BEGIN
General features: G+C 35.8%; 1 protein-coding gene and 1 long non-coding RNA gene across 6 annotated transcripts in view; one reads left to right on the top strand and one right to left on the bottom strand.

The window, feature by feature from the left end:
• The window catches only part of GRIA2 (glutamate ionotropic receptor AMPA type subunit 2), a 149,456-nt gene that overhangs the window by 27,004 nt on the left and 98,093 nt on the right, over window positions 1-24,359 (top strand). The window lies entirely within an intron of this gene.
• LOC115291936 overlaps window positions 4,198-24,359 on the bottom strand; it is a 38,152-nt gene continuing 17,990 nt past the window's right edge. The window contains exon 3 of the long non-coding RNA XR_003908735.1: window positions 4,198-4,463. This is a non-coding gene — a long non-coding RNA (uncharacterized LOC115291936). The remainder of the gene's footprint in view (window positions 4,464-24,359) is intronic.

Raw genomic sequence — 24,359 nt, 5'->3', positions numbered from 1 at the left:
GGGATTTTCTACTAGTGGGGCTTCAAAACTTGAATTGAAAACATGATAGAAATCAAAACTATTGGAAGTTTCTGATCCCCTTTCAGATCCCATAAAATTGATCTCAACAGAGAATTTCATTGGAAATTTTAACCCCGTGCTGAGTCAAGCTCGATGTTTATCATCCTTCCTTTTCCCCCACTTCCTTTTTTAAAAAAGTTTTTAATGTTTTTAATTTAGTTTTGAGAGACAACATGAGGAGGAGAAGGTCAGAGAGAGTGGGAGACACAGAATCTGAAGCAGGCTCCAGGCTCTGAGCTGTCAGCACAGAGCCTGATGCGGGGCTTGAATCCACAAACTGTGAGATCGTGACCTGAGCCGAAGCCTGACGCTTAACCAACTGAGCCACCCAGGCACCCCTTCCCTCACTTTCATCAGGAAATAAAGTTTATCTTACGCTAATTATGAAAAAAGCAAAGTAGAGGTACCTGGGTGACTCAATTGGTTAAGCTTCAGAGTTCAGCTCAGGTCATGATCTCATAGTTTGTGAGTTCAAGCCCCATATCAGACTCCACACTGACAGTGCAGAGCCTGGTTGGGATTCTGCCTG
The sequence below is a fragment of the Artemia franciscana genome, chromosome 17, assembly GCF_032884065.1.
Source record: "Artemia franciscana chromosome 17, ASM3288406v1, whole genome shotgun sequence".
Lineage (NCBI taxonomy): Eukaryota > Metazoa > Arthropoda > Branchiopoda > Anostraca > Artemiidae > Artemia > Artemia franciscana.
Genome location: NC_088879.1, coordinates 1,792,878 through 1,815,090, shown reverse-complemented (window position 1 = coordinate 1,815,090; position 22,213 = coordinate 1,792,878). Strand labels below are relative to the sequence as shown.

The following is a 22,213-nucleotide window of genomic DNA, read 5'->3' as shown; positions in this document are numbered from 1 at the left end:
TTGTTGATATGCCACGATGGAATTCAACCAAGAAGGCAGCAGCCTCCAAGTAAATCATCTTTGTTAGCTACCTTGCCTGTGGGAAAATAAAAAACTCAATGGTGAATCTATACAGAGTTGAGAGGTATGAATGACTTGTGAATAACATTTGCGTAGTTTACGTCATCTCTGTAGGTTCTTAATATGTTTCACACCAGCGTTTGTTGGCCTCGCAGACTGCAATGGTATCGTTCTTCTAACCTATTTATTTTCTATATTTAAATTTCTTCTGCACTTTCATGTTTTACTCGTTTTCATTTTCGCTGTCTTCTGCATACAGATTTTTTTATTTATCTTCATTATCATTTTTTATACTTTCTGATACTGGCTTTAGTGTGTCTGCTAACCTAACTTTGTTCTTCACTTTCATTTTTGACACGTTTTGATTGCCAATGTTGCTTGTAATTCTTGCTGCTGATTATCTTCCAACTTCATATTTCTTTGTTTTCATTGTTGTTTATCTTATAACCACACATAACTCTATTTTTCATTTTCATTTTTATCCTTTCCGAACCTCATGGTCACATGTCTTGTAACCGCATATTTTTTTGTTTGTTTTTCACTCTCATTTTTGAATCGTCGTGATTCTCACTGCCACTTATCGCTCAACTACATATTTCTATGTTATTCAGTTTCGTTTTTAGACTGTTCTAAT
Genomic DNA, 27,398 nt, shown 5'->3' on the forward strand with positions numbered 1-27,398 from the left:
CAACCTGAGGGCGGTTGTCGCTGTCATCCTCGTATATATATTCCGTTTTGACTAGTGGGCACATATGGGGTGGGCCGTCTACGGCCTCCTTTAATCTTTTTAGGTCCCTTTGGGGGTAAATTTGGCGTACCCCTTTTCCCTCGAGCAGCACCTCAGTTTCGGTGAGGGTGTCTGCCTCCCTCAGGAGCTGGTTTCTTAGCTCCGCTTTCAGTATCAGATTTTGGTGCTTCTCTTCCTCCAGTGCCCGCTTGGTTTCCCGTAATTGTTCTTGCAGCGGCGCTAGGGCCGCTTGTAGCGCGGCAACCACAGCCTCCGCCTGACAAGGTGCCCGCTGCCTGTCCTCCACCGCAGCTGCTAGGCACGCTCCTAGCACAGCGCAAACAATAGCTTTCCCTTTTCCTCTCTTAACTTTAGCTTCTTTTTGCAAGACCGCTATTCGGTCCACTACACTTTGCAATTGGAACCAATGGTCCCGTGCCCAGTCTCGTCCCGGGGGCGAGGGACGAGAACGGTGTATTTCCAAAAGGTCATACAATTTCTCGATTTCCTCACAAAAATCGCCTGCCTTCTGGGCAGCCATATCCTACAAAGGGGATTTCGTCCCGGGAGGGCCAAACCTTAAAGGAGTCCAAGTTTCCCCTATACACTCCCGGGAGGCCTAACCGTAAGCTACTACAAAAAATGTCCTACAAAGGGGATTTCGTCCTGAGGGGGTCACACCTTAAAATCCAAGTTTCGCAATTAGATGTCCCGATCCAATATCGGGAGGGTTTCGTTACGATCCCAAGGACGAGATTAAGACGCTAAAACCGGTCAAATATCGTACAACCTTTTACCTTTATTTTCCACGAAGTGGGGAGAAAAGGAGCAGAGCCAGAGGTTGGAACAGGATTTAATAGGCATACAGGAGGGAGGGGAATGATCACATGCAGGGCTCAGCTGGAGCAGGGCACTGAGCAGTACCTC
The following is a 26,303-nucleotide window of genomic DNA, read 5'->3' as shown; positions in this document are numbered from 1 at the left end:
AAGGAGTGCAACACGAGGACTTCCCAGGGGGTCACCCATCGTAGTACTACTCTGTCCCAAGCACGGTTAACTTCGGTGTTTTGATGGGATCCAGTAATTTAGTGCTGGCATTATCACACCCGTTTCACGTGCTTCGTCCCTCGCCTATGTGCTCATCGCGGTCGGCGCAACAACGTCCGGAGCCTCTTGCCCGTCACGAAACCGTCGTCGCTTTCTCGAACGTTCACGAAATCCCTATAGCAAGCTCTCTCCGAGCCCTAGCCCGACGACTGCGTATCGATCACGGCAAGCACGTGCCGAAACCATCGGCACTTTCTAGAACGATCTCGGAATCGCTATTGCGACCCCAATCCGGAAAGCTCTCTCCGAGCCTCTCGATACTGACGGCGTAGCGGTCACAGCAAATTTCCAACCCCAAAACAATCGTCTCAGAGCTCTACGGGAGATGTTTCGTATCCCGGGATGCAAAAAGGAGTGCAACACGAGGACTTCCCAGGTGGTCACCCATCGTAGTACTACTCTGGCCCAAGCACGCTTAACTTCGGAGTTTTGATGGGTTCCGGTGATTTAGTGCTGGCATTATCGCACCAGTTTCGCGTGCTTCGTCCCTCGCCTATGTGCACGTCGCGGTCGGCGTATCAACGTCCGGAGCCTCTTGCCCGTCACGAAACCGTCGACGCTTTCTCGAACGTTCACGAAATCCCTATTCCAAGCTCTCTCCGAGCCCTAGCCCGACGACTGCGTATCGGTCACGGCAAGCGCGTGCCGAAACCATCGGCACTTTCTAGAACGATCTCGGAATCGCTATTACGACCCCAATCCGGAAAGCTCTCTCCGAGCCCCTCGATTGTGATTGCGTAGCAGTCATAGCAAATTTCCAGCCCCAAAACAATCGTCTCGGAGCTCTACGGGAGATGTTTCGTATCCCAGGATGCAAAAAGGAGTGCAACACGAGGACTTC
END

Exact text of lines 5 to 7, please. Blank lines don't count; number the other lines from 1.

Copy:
Raw genomic sequence — 24,359 nt, 5'->3', positions numbered from 1 at the left:
GGGATTTTCTACTAGTGGGGCTTCAAAACTTGAATTGAAAACATGATAGAAATCAAAACTATTGGAAGTTTCTGATCCCCTTTCAGATCCCATAAAATTGATCTCAACAGAGAATTTCATTGGAAATTTTAACCCCGTGCTGAGTCAAGCTCGATGTTTATCATCCTTCCTTTTCCCCCACTTCCTTTTTTAAAAAAGTTTTTAATGTTTTTAATTTAGTTTTGAGAGACAACATGAGGAGGAGAAGGTCAGAGAGAGTGGGAGACACAGAATCTGAAGCAGGCTCCAGGCTCTGAGCTGTCAGCACAGAGCCTGATGCGGGGCTTGAATCCACAAACTGTGAGATCGTGACCTGAGCCGAAGCCTGACGCTTAACCAACTGAGCCACCCAGGCACCCCTTCCCTCACTTTCATCAGGAAATAAAGTTTATCTTACGCTAATTATGAAAAAAGCAAAGTAGAGGTACCTGGGTGACTCAATTGGTTAAGCTTCAGAGTTCAGCTCAGGTCATGATCTCATAGTTTGTGAGTTCAAGCCCCATATCAGACTCCACACTGACAGTGCAGAGCCTGGTTGGGATTCTGCCTG
The sequence below is a fragment of the Artemia franciscana genome, chromosome 17, assembly GCF_032884065.1.